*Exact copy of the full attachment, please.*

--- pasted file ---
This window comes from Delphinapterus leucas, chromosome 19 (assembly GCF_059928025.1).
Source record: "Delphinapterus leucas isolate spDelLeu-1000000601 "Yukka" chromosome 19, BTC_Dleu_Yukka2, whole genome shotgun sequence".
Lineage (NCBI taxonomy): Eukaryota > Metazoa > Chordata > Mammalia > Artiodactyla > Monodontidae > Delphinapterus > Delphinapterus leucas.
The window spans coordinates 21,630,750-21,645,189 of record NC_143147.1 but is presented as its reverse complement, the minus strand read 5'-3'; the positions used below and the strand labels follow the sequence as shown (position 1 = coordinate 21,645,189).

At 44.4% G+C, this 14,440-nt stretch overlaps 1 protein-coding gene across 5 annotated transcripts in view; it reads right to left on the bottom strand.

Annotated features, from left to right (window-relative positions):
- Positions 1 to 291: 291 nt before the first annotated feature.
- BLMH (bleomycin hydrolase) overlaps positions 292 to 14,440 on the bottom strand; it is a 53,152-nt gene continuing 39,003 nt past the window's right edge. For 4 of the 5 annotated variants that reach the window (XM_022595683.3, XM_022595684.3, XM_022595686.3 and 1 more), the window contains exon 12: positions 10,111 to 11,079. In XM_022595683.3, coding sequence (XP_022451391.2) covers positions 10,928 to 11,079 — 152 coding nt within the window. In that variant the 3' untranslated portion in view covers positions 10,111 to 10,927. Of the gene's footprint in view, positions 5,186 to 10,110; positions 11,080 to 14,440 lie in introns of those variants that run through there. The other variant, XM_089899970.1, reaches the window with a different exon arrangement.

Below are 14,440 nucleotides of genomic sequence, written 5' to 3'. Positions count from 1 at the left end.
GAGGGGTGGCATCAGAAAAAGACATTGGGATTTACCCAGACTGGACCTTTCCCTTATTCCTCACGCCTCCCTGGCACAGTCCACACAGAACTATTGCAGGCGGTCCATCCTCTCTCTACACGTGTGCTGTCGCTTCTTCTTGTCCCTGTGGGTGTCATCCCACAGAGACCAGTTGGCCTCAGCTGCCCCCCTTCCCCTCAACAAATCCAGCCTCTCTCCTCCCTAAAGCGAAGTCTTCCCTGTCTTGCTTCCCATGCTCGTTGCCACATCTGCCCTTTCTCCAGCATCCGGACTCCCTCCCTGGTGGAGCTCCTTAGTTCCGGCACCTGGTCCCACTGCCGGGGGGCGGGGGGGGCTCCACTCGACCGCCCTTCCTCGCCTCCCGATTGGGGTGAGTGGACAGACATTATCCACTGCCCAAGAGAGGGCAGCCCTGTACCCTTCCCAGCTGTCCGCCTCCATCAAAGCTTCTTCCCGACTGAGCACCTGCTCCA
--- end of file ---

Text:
This window comes from Delphinapterus leucas, chromosome 19 (assembly GCF_059928025.1).
Source record: "Delphinapterus leucas isolate spDelLeu-1000000601 "Yukka" chromosome 19, BTC_Dleu_Yukka2, whole genome shotgun sequence".
Lineage (NCBI taxonomy): Eukaryota > Metazoa > Chordata > Mammalia > Artiodactyla > Monodontidae > Delphinapterus > Delphinapterus leucas.
The window spans coordinates 21,630,750-21,645,189 of record NC_143147.1 but is presented as its reverse complement, the minus strand read 5'-3'; the positions used below and the strand labels follow the sequence as shown (position 1 = coordinate 21,645,189).

At 44.4% G+C, this 14,440-nt stretch overlaps 1 protein-coding gene across 5 annotated transcripts in view; it reads right to left on the bottom strand.

Annotated features, from left to right (window-relative positions):
- Positions 1 to 291: 291 nt before the first annotated feature.
- BLMH (bleomycin hydrolase) overlaps positions 292 to 14,440 on the bottom strand; it is a 53,152-nt gene continuing 39,003 nt past the window's right edge. For 4 of the 5 annotated variants that reach the window (XM_022595683.3, XM_022595684.3, XM_022595686.3 and 1 more), the window contains exon 12: positions 10,111 to 11,079. In XM_022595683.3, coding sequence (XP_022451391.2) covers positions 10,928 to 11,079 — 152 coding nt within the window. In that variant the 3' untranslated portion in view covers positions 10,111 to 10,927. Of the gene's footprint in view, positions 5,186 to 10,110; positions 11,080 to 14,440 lie in introns of those variants that run through there. The other variant, XM_089899970.1, reaches the window with a different exon arrangement.

Below are 14,440 nucleotides of genomic sequence, written 5' to 3'. Positions count from 1 at the left end.
GAGGGGTGGCATCAGAAAAAGACATTGGGATTTACCCAGACTGGACCTTTCCCTTATTCCTCACGCCTCCCTGGCACAGTCCACACAGAACTATTGCAGGCGGTCCATCCTCTCTCTACACGTGTGCTGTCGCTTCTTCTTGTCCCTGTGGGTGTCATCCCACAGAGACCAGTTGGCCTCAGCTGCCCCCCTTCCCCTCAACAAATCCAGCCTCTCTCCTCCCTAAAGCGAAGTCTTCCCTGTCTTGCTTCCCATGCTCGTTGCCACATCTGCCCTTTCTCCAGCATCCGGACTCCCTCCCTGGTGGAGCTCCTTAGTTCCGGCACCTGGTCCCACTGCCGGGGGGCGGGGGGGGCTCCACTCGACCGCCCTTCCTCGCCTCCCGATTGGGGTGAGTGGACAGACATTATCCACTGCCCAAGAGAGGGCAGCCCTGTACCCTTCCCAGCTGTCCGCCTCCATCAAAGCTTCTTCCCGACTGAGCACCTGCTCCA